They came not to praise Block E, but to condemn it. And did they ever.
With song, firecrackers and exploding balloons, Minneapolis officials threw a public demolition party to bid farewell to the notorious stretch of Hennepin Av. that is anchored by the Shinder's newspaper and book stores.
Although the wrecking ball won't strike until Wednesday or Thursday, the officials symbolically demolished the vacant sex-oriented bookstores, peep shows and the crime-ridden bars that turned a once-respectable block into one of the city's worst.
The demolition celebration, which cost between $4,000 and $5,000, is part of the city's effort to convert Block E into a glittering entertainment and retail project. It is spending $9.3 million to buy
and demolish all six of the one- to three-story buildings between 6th and 7th along Hennepin and the World Theater on 7th St.
"We're now removing this blight to bring life and people back to Hennepin Av.," said Jim Heltzer, executive director of the Minneapolis Community Development Agency and yesterday's master of ceremonies.
Under a dismal gray sky, several hundred people stood in the closed bus lane or on the sidewalk in front of City Center to watch the event. In addition to speeches and a promotion of each new project already under construction or planned for the area, the celebration featured a song, "Bye Bye Block E," sung by City Council Member Van White.
To the tune of "Bye Bye Blackbird," the lyrics went like this:
Pack up all your crime and porn
Block of scorn, be reborn
Bye Bye Block E
"In the 1980s, Block E and Hennepin Av. may have been a walk on the wild side - it became a place to find vice at a price," said Council President Alice Rainville, who recalled the respectable restaurants and bars that lined the street fewer than 20 years ago.
There was a perception, she said, that the city had surrendered the block to those who populate the underside of Minneapolis, and the numbers seemed to support that perception. Last year, Block E accounted for 25 percent of all crimes reported in the downtown area, according to the Minneapolis Police Department.
"But this will change," Rainville said. "The acquisition and demolition is a sign that the city has recaptured the block."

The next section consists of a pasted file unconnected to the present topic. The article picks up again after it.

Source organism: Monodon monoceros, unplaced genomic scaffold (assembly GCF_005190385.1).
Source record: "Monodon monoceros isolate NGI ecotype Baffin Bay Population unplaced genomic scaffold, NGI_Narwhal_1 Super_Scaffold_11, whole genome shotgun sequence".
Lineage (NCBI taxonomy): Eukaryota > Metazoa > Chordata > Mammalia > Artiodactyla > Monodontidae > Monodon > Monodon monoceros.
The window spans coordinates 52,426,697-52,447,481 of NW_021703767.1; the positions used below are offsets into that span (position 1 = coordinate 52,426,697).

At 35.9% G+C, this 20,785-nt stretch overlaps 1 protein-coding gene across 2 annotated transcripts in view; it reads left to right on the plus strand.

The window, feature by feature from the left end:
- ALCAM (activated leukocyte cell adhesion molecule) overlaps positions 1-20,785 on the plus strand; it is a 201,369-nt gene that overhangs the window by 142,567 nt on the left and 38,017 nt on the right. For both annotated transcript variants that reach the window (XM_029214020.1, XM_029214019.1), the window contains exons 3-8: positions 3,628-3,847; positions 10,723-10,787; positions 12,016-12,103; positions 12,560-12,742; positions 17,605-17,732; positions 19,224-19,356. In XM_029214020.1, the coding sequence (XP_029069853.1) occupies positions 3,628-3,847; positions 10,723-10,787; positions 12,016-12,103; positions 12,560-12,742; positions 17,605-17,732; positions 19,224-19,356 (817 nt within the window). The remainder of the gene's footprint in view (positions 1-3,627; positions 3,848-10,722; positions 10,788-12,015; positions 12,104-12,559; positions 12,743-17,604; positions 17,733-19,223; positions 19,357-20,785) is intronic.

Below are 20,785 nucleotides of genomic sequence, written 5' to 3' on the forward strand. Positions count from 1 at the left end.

The finale of the demolition celebration was the symbolic explosion of Block E. Rainville lit a fuse, which set off firecrackers, which popped several hundred balloons arranged to look like sticks of
dynamite. Thousands of other balloons were released at the same time.
After the buildings are really torn down, within three months, a parking lot will operate until a new development is approved by the city. Developer Ray Harris, best known for his Calhoun Square project, has won exclusive negotiating rights from the city for his $62 million entertainment and retail proposal.
Moby Dick's is beached at last
Problems vast, now are past
Bye Bye Block E
But not all of Block E's problems are gone. Moby Dick's, which police called a "literal den of thieves," is angering some residents in the trendy warehouse district, where it wants to reopen under a new name - Melville's - and a more restrictive liquor license, but under the same ownership. A dance theater and artists who work in the building that Moby's wants to move into say they fear that the denizens of Block E will follow the bar to their neighborhood, six blocks away.
The city, the Downtown Council and other groups involved will try again at a council committee meeting Wednesday to strike a compromise over Moby's relocation. A similar problem could occur if, as expected, Ferris Alexander reopens his sex-oriented bookstore, peep show and movie theater complex. It is currently "in storage" while the search for a new location continues.
Some council members used yesterday's event, only three weeks before Election Day, to take a jab at the city charter amendment proposed by Mayor Don Fraser, who was out of town yesterday. The
acquisition and demolition of Block E was a council initiative, not the mayor's, noted Council Member Tony Scallon, chairman of the council's Community Development Committee.
"In the end, it will provide the stimulus for development," he said.
While the speakers hailed the demise of Block E, not all city officials were jubilant. Council Member Brian Coyle said he supported the plan to raze Block E because it's an important block for development purposes, but he doesn't share the council's "obsession with scrubbing the city clean."
"Every city needs a little bit of everything," Coyle said. "When you come down here on a Saturday night, which I do, you see that the people we want to wash away are still on the street. They're just more dispersed."
No one here can stop or aggravate us
No more hard-luck stories will deflate us
Say goodbye to urban blight,
Now we'll light up the night
Block E, Bye Bye